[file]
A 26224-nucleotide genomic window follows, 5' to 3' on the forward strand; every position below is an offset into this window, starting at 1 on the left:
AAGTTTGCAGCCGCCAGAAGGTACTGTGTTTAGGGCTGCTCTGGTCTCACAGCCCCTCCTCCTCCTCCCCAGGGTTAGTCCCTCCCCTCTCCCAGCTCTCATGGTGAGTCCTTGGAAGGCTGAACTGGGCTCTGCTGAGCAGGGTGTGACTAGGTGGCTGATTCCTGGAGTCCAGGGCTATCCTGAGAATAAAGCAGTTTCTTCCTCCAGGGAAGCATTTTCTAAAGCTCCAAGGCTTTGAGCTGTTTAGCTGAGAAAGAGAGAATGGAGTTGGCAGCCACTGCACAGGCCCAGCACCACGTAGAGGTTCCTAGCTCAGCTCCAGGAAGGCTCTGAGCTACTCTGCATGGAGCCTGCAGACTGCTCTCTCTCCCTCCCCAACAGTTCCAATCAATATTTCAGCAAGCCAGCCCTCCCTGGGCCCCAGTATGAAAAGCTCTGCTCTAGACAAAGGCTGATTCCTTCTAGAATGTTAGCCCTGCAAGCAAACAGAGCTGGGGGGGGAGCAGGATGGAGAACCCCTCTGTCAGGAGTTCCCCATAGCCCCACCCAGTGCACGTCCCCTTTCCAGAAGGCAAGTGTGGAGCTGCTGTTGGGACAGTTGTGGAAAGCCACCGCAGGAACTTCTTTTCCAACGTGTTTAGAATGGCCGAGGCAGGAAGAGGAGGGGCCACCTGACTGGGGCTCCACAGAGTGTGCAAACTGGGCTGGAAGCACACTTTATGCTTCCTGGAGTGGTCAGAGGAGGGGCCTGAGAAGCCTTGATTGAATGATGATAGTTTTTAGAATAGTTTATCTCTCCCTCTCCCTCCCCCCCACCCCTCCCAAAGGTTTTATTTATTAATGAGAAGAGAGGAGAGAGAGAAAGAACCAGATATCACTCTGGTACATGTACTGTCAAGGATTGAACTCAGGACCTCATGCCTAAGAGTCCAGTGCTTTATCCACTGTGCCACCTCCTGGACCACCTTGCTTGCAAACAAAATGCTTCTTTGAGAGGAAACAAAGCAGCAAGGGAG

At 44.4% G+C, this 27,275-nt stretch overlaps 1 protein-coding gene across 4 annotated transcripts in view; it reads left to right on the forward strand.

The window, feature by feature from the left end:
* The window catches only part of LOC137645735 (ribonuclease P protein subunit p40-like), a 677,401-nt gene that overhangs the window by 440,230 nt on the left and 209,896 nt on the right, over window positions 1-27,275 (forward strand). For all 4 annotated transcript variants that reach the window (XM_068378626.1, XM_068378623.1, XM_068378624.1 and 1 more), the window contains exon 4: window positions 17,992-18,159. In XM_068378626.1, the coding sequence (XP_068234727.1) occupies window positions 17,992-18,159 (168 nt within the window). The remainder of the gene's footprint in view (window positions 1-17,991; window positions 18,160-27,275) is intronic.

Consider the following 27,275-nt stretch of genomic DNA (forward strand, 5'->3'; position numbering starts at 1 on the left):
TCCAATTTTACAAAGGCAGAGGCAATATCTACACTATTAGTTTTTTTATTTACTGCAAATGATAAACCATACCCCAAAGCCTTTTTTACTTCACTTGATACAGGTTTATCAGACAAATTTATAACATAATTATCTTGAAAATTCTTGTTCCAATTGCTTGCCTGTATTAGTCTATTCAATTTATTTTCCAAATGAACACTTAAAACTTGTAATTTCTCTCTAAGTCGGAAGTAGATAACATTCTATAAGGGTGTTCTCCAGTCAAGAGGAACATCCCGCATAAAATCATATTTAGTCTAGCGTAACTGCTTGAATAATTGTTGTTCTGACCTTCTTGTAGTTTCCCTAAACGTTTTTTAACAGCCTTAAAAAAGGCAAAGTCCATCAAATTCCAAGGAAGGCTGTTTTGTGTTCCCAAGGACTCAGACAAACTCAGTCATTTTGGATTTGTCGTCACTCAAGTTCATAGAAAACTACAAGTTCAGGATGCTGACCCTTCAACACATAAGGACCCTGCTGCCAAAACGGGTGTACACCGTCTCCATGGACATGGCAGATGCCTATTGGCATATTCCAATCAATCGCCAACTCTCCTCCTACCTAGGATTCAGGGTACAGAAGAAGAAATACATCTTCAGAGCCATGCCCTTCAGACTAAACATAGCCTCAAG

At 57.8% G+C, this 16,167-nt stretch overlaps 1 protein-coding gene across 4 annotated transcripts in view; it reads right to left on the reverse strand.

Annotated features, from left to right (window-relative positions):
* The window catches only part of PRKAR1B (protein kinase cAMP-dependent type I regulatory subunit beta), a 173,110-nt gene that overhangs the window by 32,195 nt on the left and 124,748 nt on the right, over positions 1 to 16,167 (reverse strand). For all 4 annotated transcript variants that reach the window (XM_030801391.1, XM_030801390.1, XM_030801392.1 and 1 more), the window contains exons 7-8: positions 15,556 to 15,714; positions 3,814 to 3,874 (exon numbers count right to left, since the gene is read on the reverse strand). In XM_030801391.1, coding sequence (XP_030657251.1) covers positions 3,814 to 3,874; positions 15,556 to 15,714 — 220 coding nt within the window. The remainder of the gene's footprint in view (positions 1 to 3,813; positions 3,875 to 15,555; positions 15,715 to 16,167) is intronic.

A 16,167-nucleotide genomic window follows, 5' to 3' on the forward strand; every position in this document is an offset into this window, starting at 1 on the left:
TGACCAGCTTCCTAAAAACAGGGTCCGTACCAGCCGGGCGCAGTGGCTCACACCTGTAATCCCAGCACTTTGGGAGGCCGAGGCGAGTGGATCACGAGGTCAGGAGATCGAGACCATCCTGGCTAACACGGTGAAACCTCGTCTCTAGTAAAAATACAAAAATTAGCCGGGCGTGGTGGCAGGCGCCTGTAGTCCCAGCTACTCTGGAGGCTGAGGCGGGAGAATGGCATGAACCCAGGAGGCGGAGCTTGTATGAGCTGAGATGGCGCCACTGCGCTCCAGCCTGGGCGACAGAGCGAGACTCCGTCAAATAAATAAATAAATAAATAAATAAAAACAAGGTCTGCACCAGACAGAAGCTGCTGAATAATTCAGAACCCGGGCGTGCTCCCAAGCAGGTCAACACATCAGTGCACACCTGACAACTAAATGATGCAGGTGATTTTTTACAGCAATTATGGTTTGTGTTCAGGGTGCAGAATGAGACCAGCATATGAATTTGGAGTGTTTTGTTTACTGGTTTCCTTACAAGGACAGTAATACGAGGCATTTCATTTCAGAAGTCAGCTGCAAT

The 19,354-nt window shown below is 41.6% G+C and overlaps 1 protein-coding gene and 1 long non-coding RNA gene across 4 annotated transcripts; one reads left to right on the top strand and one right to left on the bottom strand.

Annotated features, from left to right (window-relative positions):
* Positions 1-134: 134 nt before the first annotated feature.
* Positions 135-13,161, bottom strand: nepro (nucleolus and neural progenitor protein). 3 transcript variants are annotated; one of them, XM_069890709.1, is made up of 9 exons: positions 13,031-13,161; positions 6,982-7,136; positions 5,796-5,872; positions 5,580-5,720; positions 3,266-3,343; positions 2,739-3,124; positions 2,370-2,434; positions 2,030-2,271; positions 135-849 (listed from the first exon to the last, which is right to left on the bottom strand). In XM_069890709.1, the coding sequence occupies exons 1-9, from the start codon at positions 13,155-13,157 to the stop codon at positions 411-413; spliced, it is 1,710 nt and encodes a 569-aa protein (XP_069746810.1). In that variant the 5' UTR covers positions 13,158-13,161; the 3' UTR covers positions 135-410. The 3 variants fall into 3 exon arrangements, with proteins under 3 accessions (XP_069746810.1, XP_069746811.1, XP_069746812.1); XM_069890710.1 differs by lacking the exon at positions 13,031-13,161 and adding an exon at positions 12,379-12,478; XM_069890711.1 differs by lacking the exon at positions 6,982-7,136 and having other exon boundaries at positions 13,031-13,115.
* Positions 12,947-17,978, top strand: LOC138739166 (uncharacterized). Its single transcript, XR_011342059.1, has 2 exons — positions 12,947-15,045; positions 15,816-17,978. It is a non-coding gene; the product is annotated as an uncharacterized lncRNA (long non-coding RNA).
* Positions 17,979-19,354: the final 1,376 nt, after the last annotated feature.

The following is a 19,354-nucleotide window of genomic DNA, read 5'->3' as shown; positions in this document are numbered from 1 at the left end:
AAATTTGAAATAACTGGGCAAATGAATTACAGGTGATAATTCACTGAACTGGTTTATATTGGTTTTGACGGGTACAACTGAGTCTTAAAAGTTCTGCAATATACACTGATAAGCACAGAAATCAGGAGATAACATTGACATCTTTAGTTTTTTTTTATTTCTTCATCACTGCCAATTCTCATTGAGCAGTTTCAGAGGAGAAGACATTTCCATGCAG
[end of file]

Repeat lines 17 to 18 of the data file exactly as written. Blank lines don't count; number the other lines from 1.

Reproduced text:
* Positions 12,947-17,978, top strand: LOC138739166 (uncharacterized). Its single transcript, XR_011342059.1, has 2 exons — positions 12,947-15,045; positions 15,816-17,978. It is a non-coding gene; the product is annotated as an uncharacterized lncRNA (long non-coding RNA).
* Positions 17,979-19,354: the final 1,376 nt, after the last annotated feature.